Links for 11-22-2015

  • Democrat John Bel Edwards won the election for Louisiana governor by 56% to 44% over Republican David Vitter. Interestingly, the Republican who won the lieutenant governor race received 628,835 votes, while Vitter only received 505,564. Perhaps that’s why Vitter announced that he won’t run for re-election to the U.S. Senate in 2016.

  • John Conyers (D-MI) is running for a 27th term in the House of Representatives.

  • President Obama held a press conference in Malaysia and said Republican candidates for president and Republican members of Congress who are criticizing his Syrian refugee policy and his handling of ISIS are doing what the terrorists want them to do.

  • The Office of the Inspector General for the Department of Defense is ramping up its inquiry into whether higher-ups at U.S. Central Command cooked intelligence reports from their analysts to minimize the threat posed by ISIS and avoid questions of how well the American military prepared the Iraqi military to deal with threats like ISIS. The inspector general collected a trove of emails and documents, but there are stories from within the Pentagon that a great deal of deleting has been going on recently.

  • Kevin Williamson writes that “Rotten Elites Give a Bad Name to Elitism”:

    If today conservatives (or at least a faction of us) have become the partisans of a classless society, it may be because our elite institutions show so little class. Donald Trump is a terrific vulgarian, but at least he’s gilding the toilet fixtures on his own dime. The idiot children at Yale and Princeton — who are simply a variation on the Trumpkin outrage theater, suffering a different species of diaper rash — are being bought off by the cowardly administrators on those campuses with tens of millions of dollars of other people’s money.

    While taking a properly libertarian notice of the fact that these are private institutions and that what goes on between Princeton and its donors isn’t an inherently political question (I favor the legalization of prostitution), this is a bad sign for those of us who do desire the endurance of some kind of social order and the social hierarchy that order implies. If Princeton were run by people who actually believed that Princeton is an institution that deserves its place near the top of the heap, the administration wouldn’t have knuckled under to these half-pint hooligans — it would have had them arrested and expelled. A slot at Princeton is a valuable thing in a way that a slot at, say, the University of Missouri isn’t. But the closer you get to Princeton, the less credible that value proposition must seem — once you’re in the president’s office, the notion apparently evaporates entirely. This brings to mind Ezra Pound’s argument that there would have been less chaos in the Catholic Church of his time if the cardinals actually believed their own dogma.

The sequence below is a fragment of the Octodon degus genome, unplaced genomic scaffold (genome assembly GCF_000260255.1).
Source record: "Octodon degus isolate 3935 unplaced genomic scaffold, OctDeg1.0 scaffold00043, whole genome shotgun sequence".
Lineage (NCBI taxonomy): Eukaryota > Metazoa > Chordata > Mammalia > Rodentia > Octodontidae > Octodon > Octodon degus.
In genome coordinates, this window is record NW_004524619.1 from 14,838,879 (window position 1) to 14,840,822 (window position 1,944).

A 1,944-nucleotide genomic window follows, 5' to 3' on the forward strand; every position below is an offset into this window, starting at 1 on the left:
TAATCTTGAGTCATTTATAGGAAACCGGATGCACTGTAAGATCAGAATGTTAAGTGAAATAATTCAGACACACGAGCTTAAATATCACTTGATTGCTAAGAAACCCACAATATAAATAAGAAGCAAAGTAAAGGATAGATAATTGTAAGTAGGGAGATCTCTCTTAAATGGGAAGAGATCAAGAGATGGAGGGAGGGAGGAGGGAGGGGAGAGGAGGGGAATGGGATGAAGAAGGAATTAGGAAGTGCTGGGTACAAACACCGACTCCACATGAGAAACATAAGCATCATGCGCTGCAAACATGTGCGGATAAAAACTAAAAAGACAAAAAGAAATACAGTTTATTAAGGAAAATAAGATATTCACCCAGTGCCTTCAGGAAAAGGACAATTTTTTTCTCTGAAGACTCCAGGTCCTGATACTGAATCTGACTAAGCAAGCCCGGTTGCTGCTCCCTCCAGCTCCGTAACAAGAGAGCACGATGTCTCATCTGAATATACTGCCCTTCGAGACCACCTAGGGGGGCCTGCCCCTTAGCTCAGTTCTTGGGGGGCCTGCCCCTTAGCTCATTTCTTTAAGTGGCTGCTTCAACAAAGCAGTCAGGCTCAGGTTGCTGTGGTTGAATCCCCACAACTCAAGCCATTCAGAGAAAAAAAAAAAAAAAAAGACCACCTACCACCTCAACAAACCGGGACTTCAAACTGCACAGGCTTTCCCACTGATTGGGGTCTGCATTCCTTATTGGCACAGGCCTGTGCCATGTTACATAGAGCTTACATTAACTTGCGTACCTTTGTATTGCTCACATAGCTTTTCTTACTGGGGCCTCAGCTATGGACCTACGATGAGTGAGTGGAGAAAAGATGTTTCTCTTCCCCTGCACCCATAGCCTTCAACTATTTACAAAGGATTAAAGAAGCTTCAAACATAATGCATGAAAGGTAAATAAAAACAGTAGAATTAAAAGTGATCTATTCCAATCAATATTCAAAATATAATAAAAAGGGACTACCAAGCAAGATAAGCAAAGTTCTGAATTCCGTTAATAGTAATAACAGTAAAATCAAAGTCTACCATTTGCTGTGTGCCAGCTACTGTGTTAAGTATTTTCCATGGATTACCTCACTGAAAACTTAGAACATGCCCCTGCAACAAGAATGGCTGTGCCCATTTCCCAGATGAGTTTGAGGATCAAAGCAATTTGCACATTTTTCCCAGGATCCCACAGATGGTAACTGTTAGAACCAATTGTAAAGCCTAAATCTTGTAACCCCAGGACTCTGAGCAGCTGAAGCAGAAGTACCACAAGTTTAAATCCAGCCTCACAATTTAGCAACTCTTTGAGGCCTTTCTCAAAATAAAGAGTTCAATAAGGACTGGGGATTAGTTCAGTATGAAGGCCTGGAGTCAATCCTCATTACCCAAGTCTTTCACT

• 325,000 of the diesel engined Volkswagen cars that need to be recalled because they don’t comply with emissions regulations may need hardware modifications, not just an engine software tweak. The hardware modification is the addition of urea injection to the exhaust system, which won’t be cheap for Volkswagen to implement.

  • During the Paris attacks a police commissioner charged into the Bataclan music venue and shot one of the three terrorists. He retreated and the French equivalent of a police SWAT team assembled and took out the other two.

  • An Iranian court sentenced Washington Post reporter Jason Rezaian to prison, but won’t say for how long. Rezaian was accused of espionage.

  • Iraq grounded commercial flights between Baghdad and cities in northern Iraq for two days because Russia will be launching cruise missiles from the Caspian Sea. Those missiles will cross Iraqi airspace on their way to Syria.

  • Someone took a shot at the car in which the head of Turkey’s pro-Kurdish HDP party, Selahattin Demirtas, was traveling. The car was armored and Demirtas was unhurt.

  • It took two attempts, but someone blew up two transmission towers that supply Crimea with electricity from Ukraine, shutting off the lights in the entire peninsula.